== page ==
• W
    July 20, 2010 - 13:03

    McRocket, you are crazy. You'll be very hungry on 250/mointh for grocery unless you plan on eating kraft dionner and drinking pop all month. A 2L of milk is just shy of 4 bucks.

  • Calvin
    July 20, 2010 - 13:03

    The thing is Robert, the shareholder and management of all businesses dont want a decrease in bonuses, profit margins and dividends. They want a steady increase or they feel they are not getting the bang for their buck, or half buck as you stated. Social justice and equality will not be bought with 50 cents or $5.00 because big and small business alike are in it for the profit, not the thought of making a difference to the social status of the poverty stricken souls of this or any country. I think raising the minimum wage is a sad solution for government to say, we tried to help the poor people, we really did, they just wont help themsleves. Social programs funded by the government and managed properly would do more for the population living below the poverty line than increased minimum wage ever will.

  • David
    July 20, 2010 - 13:02

    Perhaps if the taxpayers were not bankrolling these so-called free-enterprisers with uncounted and unaccountable billions in grants, subsidies, cheap labour schemes, sweetheart rent deals and the like, there would be more money for social programmes. I put it to the Board of Trade; periodic hikes in the minimum wage or an end to taxpayer subsidies to business. Take your pick. By the way, I am a small business owner/operator.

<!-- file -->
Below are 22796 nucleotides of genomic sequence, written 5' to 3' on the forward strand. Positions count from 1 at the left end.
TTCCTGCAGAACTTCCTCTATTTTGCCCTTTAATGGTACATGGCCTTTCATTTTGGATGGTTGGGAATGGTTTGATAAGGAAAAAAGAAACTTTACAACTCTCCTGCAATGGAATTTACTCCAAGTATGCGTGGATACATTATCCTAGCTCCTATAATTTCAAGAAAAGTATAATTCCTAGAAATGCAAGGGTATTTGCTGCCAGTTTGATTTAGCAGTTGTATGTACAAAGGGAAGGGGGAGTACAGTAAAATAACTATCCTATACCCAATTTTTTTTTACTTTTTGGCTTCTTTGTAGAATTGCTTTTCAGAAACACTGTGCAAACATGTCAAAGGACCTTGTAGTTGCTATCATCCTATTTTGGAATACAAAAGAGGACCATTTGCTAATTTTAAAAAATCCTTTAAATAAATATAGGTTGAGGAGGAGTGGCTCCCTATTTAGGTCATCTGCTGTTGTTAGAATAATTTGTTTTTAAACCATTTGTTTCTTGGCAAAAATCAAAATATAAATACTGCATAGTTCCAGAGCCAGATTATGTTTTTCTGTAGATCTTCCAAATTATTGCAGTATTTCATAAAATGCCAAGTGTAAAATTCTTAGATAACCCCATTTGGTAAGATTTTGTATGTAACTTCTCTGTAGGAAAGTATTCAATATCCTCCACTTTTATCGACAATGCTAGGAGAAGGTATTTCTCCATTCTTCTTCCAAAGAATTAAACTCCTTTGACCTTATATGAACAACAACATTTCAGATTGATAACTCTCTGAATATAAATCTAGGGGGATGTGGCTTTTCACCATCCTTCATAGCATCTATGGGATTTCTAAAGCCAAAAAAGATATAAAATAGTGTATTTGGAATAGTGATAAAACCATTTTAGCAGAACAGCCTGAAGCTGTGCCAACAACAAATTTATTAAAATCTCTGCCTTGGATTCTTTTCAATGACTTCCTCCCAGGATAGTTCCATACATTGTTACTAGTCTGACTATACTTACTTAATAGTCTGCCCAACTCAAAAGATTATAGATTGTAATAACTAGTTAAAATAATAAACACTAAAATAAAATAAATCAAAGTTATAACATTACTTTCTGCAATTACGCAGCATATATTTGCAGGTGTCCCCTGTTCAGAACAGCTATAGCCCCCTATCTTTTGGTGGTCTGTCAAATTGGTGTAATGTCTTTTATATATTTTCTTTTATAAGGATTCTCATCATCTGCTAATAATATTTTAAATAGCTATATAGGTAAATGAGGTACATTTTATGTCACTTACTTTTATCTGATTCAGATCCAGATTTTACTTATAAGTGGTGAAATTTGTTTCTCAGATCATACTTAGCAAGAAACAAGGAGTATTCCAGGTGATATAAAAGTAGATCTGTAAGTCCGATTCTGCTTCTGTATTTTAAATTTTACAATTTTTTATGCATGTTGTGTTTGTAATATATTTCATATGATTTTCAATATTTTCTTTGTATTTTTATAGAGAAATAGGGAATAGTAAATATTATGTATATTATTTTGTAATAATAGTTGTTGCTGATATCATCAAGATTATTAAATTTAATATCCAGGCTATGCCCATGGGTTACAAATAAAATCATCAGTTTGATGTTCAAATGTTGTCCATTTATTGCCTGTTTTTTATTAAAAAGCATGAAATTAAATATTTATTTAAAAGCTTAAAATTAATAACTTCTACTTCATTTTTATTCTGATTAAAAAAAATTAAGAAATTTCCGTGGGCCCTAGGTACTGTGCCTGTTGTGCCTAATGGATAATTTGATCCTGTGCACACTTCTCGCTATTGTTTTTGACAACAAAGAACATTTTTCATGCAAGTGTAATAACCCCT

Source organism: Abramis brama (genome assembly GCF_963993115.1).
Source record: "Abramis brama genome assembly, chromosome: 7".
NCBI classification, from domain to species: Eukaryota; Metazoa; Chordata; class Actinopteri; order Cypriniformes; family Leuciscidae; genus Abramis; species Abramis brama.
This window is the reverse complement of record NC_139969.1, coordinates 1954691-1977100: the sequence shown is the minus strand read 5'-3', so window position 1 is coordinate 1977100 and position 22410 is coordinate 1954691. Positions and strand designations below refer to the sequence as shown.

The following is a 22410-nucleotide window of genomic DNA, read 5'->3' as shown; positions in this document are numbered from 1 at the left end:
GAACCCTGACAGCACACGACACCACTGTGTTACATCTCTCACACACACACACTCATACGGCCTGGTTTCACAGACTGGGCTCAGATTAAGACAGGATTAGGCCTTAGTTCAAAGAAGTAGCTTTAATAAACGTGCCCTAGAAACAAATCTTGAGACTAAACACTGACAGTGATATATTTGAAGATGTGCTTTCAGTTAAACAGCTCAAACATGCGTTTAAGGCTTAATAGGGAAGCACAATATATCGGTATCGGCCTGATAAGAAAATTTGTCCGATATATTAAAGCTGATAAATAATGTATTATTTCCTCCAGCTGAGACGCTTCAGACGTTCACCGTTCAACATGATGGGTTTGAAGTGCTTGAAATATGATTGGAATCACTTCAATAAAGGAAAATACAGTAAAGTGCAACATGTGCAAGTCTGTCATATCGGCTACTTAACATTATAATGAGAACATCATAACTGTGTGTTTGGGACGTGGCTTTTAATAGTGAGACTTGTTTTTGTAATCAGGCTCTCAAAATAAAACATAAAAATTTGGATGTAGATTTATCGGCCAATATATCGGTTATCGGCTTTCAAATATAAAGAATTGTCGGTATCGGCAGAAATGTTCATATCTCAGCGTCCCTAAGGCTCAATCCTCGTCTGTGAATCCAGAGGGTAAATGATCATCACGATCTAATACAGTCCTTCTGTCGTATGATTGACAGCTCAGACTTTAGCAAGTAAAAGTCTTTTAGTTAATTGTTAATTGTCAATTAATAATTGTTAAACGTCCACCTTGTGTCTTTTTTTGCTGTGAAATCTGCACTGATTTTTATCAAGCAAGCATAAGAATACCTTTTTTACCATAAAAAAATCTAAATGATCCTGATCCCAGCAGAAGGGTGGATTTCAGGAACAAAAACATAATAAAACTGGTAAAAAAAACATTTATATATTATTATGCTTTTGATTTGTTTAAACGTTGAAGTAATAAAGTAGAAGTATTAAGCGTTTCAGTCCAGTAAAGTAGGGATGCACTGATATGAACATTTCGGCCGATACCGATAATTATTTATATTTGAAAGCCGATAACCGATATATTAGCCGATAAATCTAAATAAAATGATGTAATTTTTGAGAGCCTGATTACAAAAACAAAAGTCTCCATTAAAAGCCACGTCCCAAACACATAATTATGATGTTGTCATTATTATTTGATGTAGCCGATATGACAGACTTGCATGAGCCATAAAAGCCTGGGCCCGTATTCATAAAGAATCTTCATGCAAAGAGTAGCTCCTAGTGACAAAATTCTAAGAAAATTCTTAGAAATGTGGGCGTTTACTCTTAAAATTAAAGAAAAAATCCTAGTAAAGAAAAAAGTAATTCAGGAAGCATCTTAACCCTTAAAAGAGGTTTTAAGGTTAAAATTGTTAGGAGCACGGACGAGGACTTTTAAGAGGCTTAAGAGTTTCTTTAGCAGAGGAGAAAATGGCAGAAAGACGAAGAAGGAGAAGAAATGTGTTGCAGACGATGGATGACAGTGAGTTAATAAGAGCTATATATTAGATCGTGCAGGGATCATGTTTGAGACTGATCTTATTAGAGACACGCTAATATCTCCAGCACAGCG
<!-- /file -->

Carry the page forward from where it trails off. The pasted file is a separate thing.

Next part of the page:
• McRocket
    July 20, 2010 - 13:02

    To Taxpayer: $1200/mth. is enough to live on. $450/mth. rent/util./cable/phone in apt. (shared). $250/mth. food. $100/mth. transportation (bus pass). $400/mth extras. There is plenty. Is that living it up? Nope. But it is getting by. And you show me another provincal capital where you can do that on minimum wage? It is called, after all, 'minimum' wage. And that is, imo, exactly what it provides.

  • Donna
    July 20, 2010 - 13:02

    McRocket from NL, please tell me where I can find an apt. that a family has to share that will cost only $450 per month with utilities, phone etc. included. That means the rent can't be shared with other tenants and has to be paid by one wage earner. So, it also most likely means the rent, utilities etc. could be as much as $900 monthly. How are an adult and two children supposed to travel about town on one $100 bus pass? Get real! There are families trying to live on minimum wage salaries. They're not all young singles with 3 or 4 sharing expenses.

  • Anon
    July 20, 2010 - 13:02

    Its a very sad thing that milk costs more money than pepsi. 4 litres of soda costs less than 2 liters of milk. a box of kraft dinner costs less than an apple or orange. And the companies that make our food products only response to the growing obesity epidemic is to slap Light and Low-cal on still-unhealthy food products. Poor nutrition effects us all here in Canada as we all pay into the health care system. Subsidize.

  • Taxpayer
    July 20, 2010 - 13:02